Generating growth is vital – but so is looking after the numbers while you do it.
A growing number of small businesses are choosing to outsource their financial housekeeping to third parties. However, finding the right service provider for your needs can get tricky.
This is especially true if you’re unclear on the distinction between bookkeeping vs accounting. That’s right – they aren’t the same role.
While they are both critical to managing your business’s finances, they traditionally have a specific – and separate – set of skills to benefit your business at each stage of its financial cycle.
In this guide, we’ll cover the difference between bookkeeping and accounting – as well as why you really do need both if you want your business to run smoothly!
What Does A Bookkeeper Do?
What is bookkeeping? A bookkeeper’s main role is to process the daily financial transactions for your business. ‘Daily transactions’ means the money coming in and going out.
1. Keeping an eye on the numbers
A lack of attention to your financial details can result in a loss of profit, or – in a worst case scenario – even debt. Your bookkeeper should give you heads-up if things aren’t adding up.
2. Tracking of your business figures
This includes expenses, assets, liabilities and cash flow – all of which are essential to your business’ financial health and growth.
3. Accurate data entry
A bookkeeper will make sure the numbers match bank statements and any other supporting documentation. This could include: recording sales, sending invoices, tracking customer payments, recording the payment of suppliers, paying overhead expenses (rent, utilities etc.) and payroll.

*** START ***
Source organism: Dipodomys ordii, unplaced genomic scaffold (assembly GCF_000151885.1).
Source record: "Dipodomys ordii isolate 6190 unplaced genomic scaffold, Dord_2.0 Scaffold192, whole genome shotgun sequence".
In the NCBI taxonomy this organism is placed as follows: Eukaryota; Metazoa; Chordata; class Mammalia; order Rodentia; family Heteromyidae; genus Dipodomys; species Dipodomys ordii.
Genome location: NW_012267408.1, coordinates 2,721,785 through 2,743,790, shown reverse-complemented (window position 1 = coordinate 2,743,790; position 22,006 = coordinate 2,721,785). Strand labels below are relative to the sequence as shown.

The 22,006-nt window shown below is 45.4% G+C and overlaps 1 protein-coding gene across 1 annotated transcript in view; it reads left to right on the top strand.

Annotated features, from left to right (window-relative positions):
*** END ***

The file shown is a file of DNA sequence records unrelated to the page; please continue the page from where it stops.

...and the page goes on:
4. Flagging AI errors
Thanks to software advances, basic data entry is now largely automated. System errors, random bugs and glitches can still occur and jumble up the numbers. And while ‘turning it off and on again’ still bizarrely seems to mend the odd technical difficulty, it won’t fix a botched report.
Bookkeepers will definitely make use of small business bookkeeping software to streamline their job. But they’ll also be on hand to sort things out if they go sideways (and they’ll do it quickly, too).
TOP TIP: While most bookkeepers do undergo training and earn relevant certification, formal qualifications are not a must for bookkeepers. So while they’re whizzes at tracking and managing your data, most aren’t qualified to help you file your business tax return and company accounts.
What Does An Accountant Do?
The role of accounting in business is best defined as performing a high level of financial analysis.
These professionals go through vigorous training and standardised exams to become qualified in the field. Using the data recorded by the bookkeeper, an accountant will produce financial models and provide strategic advice for growth.
A good accountant will help you:
- Get the best return on your tax filing
- Identify growth and funding opportunities,
- Analyse the cost of operations
- Plan capital purchases or other investments
- Strategize how to scale your business
To answer the bookkeeping vs accounting question simply: Bookkeepers accurately record your data. Accountants use the financial information recorded to reveal the bigger picture of how a business is performing – and plot its path to progression.
Do I Need An Accountant And a Bookkeeper?
Why is accounting so important? Regardless of your business size and model, if you want it to succeed, you need to outsource your books.
Organised financial records by a bookkeeper, coupled with smart financial strategy and tax filing from an accountant is the winning ticket. With it, your business can board the bullet train of success.
Want Some Help With That?
At Addition, we believe that every business, however small, deserves the best of both worlds. Our CORE plan works – and grow – with your business, with add-ons like Self-Assessment and Payroll for when you’re ready to level up.
To find out more about CORE, book a call with our team today.